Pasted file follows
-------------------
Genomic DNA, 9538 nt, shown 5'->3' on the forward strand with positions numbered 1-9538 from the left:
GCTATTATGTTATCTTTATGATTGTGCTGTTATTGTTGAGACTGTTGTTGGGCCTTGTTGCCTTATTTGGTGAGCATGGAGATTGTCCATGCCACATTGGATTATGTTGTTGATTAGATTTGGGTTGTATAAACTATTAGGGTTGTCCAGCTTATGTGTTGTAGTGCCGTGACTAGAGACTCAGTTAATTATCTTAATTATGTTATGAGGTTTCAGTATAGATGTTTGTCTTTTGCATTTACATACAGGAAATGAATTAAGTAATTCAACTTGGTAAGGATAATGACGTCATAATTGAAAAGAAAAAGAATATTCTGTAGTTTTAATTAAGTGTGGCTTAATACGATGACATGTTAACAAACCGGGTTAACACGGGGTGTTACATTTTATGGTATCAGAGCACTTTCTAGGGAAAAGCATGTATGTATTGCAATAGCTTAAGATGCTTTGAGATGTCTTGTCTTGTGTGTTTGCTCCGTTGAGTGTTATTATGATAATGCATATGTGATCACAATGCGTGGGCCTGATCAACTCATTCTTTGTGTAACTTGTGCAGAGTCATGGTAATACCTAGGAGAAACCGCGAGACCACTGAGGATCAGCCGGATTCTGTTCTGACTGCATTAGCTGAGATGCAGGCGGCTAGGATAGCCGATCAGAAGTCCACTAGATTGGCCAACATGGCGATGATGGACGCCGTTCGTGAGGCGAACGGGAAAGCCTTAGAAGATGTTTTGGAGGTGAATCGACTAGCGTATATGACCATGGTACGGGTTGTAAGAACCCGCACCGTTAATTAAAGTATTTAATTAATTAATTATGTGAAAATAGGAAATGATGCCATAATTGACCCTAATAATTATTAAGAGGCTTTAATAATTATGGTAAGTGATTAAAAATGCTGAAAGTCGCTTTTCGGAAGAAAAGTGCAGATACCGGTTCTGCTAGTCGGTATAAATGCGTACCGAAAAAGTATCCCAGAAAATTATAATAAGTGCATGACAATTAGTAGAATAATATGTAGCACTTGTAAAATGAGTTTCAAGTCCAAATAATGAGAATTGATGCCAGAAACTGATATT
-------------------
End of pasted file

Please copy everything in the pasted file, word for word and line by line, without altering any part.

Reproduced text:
Genomic DNA, 9538 nt, shown 5'->3' on the forward strand with positions numbered 1-9538 from the left:
GCTATTATGTTATCTTTATGATTGTGCTGTTATTGTTGAGACTGTTGTTGGGCCTTGTTGCCTTATTTGGTGAGCATGGAGATTGTCCATGCCACATTGGATTATGTTGTTGATTAGATTTGGGTTGTATAAACTATTAGGGTTGTCCAGCTTATGTGTTGTAGTGCCGTGACTAGAGACTCAGTTAATTATCTTAATTATGTTATGAGGTTTCAGTATAGATGTTTGTCTTTTGCATTTACATACAGGAAATGAATTAAGTAATTCAACTTGGTAAGGATAATGACGTCATAATTGAAAAGAAAAAGAATATTCTGTAGTTTTAATTAAGTGTGGCTTAATACGATGACATGTTAACAAACCGGGTTAACACGGGGTGTTACATTTTATGGTATCAGAGCACTTTCTAGGGAAAAGCATGTATGTATTGCAATAGCTTAAGATGCTTTGAGATGTCTTGTCTTGTGTGTTTGCTCCGTTGAGTGTTATTATGATAATGCATATGTGATCACAATGCGTGGGCCTGATCAACTCATTCTTTGTGTAACTTGTGCAGAGTCATGGTAATACCTAGGAGAAACCGCGAGACCACTGAGGATCAGCCGGATTCTGTTCTGACTGCATTAGCTGAGATGCAGGCGGCTAGGATAGCCGATCAGAAGTCCACTAGATTGGCCAACATGGCGATGATGGACGCCGTTCGTGAGGCGAACGGGAAAGCCTTAGAAGATGTTTTGGAGGTGAATCGACTAGCGTATATGACCATGGTACGGGTTGTAAGAACCCGCACCGTTAATTAAAGTATTTAATTAATTAATTATGTGAAAATAGGAAATGATGCCATAATTGACCCTAATAATTATTAAGAGGCTTTAATAATTATGGTAAGTGATTAAAAATGCTGAAAGTCGCTTTTCGGAAGAAAAGTGCAGATACCGGTTCTGCTAGTCGGTATAAATGCGTACCGAAAAAGTATCCCAGAAAATTATAATAAGTGCATGACAATTAGTAGAATAATATGTAGCACTTGTAAAATGAGTTTCAAGTCCAAATAATGAGAATTGATGCCAGAAACTGATATT